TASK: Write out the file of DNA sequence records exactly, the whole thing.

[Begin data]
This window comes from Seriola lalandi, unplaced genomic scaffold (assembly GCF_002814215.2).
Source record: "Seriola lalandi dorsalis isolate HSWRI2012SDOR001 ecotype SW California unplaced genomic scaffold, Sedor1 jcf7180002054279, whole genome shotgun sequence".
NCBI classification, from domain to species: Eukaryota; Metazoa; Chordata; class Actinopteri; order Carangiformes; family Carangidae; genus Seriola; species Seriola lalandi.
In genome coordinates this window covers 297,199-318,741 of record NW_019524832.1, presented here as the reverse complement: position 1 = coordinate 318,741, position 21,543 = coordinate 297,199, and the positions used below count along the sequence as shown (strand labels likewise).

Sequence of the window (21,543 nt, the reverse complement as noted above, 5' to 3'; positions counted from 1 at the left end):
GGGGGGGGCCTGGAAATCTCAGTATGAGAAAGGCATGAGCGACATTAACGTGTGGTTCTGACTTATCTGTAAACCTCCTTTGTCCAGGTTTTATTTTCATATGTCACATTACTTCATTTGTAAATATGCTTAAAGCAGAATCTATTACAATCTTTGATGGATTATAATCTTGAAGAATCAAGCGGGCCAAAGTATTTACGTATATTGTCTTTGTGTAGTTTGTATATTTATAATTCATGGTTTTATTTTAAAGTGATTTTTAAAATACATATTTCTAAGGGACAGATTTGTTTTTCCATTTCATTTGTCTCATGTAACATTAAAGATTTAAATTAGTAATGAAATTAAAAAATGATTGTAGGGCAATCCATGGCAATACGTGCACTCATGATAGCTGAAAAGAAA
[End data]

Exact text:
This window comes from Seriola lalandi, unplaced genomic scaffold (assembly GCF_002814215.2).
Source record: "Seriola lalandi dorsalis isolate HSWRI2012SDOR001 ecotype SW California unplaced genomic scaffold, Sedor1 jcf7180002054279, whole genome shotgun sequence".
NCBI classification, from domain to species: Eukaryota; Metazoa; Chordata; class Actinopteri; order Carangiformes; family Carangidae; genus Seriola; species Seriola lalandi.
In genome coordinates this window covers 297,199-318,741 of record NW_019524832.1, presented here as the reverse complement: position 1 = coordinate 318,741, position 21,543 = coordinate 297,199, and the positions used below count along the sequence as shown (strand labels likewise).

Sequence of the window (21,543 nt, the reverse complement as noted above, 5' to 3'; positions counted from 1 at the left end):
GGGGGGGGCCTGGAAATCTCAGTATGAGAAAGGCATGAGCGACATTAACGTGTGGTTCTGACTTATCTGTAAACCTCCTTTGTCCAGGTTTTATTTTCATATGTCACATTACTTCATTTGTAAATATGCTTAAAGCAGAATCTATTACAATCTTTGATGGATTATAATCTTGAAGAATCAAGCGGGCCAAAGTATTTACGTATATTGTCTTTGTGTAGTTTGTATATTTATAATTCATGGTTTTATTTTAAAGTGATTTTTAAAATACATATTTCTAAGGGACAGATTTGTTTTTCCATTTCATTTGTCTCATGTAACATTAAAGATTTAAATTAGTAATGAAATTAAAAAATGATTGTAGGGCAATCCATGGCAATACGTGCACTCATGATAGCTGAAAAGAAA